SAN DIEGO, Oct. 16, 2019 (GLOBE NEWSWIRE) — Bionano Genomics, Inc. (Nasdaq: BNGO) today announced that disease researchers using Bionano’s Saphyr system for whole genome imaging will present their results at the American Society of Human Genetics (ASHG) Annual Meeting, between October 15-19 in Austin, Texas.
The impact of analysis using the Saphyr system for ultra-sensitive and ultra-specific genome-wide detection of structural variation will be presented at ASHG with 22 oral and poster presentations and an Educational Event hosted by Bionano.
“ASHG 2019 represents a milestone for Bionano, with a record number of presentations demonstrating novel discoveries through our genome mapping technology,” said Erik Holmlin, Ph.D., CEO of Bionano. “The growing use of the Saphyr system in disease research illustrates the value in identifying genomic variations for deep understanding of disease origin and diagnostic development.”
Optical mapping through Saphyr enables the direct observation of large genomic variations through imaging of fluorescently labeled, megabase-size native DNA molecules. Next-generation sequencing (NGS), in contrast, relies on short-reads that piece together sequence fragments in an attempt to rebuild the actual structure of the genome. NGS often misses large DNA variations, such as deletions, insertions, duplications, and translocations and inversions. Genome mapping resolves these structural variations for more insight into the genetic variations that cause disease.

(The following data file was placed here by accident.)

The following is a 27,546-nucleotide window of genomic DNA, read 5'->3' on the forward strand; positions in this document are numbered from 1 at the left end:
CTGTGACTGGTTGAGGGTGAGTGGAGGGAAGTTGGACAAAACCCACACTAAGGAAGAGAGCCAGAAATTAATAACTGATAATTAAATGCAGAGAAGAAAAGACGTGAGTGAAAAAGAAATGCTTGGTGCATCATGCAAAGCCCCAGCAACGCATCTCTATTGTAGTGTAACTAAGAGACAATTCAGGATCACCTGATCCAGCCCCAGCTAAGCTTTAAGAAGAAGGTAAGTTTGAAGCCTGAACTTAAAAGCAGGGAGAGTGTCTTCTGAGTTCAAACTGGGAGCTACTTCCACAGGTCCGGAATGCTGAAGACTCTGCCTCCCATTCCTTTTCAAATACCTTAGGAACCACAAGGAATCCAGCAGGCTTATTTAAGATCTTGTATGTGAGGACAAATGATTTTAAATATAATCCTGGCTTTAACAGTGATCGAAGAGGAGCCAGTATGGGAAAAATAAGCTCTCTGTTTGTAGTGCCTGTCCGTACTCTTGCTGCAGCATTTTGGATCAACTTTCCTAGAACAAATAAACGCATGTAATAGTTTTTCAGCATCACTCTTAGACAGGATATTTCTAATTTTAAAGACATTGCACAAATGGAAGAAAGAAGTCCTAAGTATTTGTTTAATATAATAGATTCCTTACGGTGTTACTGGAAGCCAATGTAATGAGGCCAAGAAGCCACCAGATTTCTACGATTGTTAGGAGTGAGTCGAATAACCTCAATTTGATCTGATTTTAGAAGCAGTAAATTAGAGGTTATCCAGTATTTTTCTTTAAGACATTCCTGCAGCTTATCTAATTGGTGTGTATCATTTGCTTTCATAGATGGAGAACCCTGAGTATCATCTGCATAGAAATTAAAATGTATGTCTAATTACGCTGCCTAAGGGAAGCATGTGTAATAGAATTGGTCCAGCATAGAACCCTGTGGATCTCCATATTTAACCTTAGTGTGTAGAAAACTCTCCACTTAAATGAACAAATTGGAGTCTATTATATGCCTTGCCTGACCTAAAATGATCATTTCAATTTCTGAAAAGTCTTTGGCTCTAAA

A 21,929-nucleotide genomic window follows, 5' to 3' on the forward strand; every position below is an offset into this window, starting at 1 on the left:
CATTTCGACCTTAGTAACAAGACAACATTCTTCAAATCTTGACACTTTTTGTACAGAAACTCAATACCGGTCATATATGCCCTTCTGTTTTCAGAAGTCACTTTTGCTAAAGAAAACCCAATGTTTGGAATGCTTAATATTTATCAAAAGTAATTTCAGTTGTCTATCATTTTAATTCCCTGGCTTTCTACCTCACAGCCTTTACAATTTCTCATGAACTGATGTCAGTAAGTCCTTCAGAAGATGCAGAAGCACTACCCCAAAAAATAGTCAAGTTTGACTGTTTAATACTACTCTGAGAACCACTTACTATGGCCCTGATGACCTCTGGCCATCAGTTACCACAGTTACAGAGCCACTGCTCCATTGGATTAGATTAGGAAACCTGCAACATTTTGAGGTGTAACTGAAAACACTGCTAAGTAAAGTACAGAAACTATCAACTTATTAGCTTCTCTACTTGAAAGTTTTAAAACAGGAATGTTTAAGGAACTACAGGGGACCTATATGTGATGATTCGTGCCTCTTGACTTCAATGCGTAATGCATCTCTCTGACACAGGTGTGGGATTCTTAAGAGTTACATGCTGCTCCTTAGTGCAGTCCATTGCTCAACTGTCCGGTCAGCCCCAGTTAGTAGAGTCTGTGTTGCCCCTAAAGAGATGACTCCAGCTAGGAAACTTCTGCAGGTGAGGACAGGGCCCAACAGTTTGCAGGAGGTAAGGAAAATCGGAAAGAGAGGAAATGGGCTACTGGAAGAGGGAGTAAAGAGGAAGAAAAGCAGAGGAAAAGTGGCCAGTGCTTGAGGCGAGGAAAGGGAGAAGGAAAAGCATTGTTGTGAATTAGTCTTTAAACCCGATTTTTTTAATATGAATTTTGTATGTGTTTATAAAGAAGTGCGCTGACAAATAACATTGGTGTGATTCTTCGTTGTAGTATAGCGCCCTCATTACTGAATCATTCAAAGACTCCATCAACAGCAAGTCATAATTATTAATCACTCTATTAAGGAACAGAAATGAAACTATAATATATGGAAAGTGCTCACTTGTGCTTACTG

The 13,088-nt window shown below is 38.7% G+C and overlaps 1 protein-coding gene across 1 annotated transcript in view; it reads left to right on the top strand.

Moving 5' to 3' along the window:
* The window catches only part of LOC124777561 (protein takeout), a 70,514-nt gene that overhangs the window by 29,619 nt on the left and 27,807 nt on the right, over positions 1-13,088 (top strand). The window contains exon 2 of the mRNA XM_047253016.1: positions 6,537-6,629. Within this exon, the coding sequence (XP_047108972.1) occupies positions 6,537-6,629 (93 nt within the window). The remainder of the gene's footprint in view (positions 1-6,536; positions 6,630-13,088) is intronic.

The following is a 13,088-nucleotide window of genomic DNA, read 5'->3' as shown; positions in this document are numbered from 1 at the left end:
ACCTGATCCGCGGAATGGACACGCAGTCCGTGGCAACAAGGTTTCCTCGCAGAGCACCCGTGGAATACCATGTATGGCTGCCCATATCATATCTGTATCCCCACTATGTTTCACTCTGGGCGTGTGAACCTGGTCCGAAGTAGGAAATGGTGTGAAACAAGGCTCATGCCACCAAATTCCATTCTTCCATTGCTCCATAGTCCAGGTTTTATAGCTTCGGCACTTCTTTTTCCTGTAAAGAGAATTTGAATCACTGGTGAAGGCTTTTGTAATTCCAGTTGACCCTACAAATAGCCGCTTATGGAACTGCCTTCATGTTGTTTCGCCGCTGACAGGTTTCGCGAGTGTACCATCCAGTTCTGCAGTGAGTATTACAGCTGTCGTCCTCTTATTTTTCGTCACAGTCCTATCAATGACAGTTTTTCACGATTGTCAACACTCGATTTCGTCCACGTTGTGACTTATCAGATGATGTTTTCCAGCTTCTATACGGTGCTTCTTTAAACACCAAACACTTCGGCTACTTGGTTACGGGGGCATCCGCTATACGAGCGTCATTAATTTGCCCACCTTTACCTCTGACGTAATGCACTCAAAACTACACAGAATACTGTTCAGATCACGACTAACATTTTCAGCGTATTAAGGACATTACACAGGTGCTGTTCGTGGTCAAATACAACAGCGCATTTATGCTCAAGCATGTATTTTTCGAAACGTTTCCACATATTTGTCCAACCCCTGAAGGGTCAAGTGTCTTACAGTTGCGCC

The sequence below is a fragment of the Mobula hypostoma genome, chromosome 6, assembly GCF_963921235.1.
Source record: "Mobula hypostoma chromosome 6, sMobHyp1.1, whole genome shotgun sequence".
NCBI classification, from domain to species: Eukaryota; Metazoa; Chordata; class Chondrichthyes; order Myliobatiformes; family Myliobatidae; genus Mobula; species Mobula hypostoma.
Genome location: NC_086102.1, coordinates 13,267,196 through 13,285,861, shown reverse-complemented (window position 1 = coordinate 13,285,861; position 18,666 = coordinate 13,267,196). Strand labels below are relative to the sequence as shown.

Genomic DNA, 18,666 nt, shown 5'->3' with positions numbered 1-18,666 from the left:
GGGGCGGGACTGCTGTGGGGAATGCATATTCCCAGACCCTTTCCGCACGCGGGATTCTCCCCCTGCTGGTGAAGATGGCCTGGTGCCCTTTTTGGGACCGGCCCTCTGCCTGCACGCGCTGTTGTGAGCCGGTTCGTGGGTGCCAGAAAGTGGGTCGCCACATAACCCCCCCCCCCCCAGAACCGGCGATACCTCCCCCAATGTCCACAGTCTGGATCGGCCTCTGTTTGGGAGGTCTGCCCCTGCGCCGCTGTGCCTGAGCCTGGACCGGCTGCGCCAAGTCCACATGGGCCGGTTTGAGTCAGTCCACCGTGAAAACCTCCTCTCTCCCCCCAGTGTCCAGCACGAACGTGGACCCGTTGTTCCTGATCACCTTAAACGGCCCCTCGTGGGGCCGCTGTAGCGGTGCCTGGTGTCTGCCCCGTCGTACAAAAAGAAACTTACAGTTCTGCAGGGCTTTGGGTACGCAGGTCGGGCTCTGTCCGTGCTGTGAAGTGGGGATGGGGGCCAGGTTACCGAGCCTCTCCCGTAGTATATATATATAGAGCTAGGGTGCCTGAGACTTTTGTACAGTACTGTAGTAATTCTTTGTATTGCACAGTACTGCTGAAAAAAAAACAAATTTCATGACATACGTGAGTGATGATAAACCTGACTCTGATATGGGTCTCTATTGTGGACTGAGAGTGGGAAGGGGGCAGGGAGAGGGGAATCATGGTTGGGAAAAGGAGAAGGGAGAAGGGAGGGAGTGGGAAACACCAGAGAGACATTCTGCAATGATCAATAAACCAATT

Below is a summary of key presentations to be given at ASHG 2019 featuring the use of optical genome mapping:
Genetic diagnosis of sex development disorders through optical mapping
Half of disorders of sex development (DSD) patients lack a firm diagnosis. Prof. Eric Vilain, from George Washington University and Children’s National Medical Center, will present research validating the diagnostic and gene discovery use of Bionano genome mapping to identify structural variants in patients with DSD. The talk, entitled Integration of optical genome mapping and sequencing technologies for identification of structural variants in DSD, will be presented on Wed. Oct. 16 at 5:15 – 5:30 pm in the convention center Level 3, Room 361D.
Genomic mapping has the potential to replace a combination of current cytogenetic techniques
Currently, a comprehensive clinical analysis of genomic aberrations requires a combination of various assays such as CNV-microarrays, karyotyping and fluorescence in situ hybridization (FISH). Dr. Tuomo Mantere, from Radboud University Medical Center, will present data directly comparing traditional cytogenetic assays with Bionano mapping in leukemia patient samples to illustrate that genome mapping can identify all aberrations found by the three conventional technologies combined, and additional variants as well. The poster, entitled Next-generation cytogenetics: High-resolution optical mapping to replace FISH, karyotyping and CNV-microarrays will be presented on Thurs. Oct. 17, between 2 – 3pm, PgmNr 2533/T.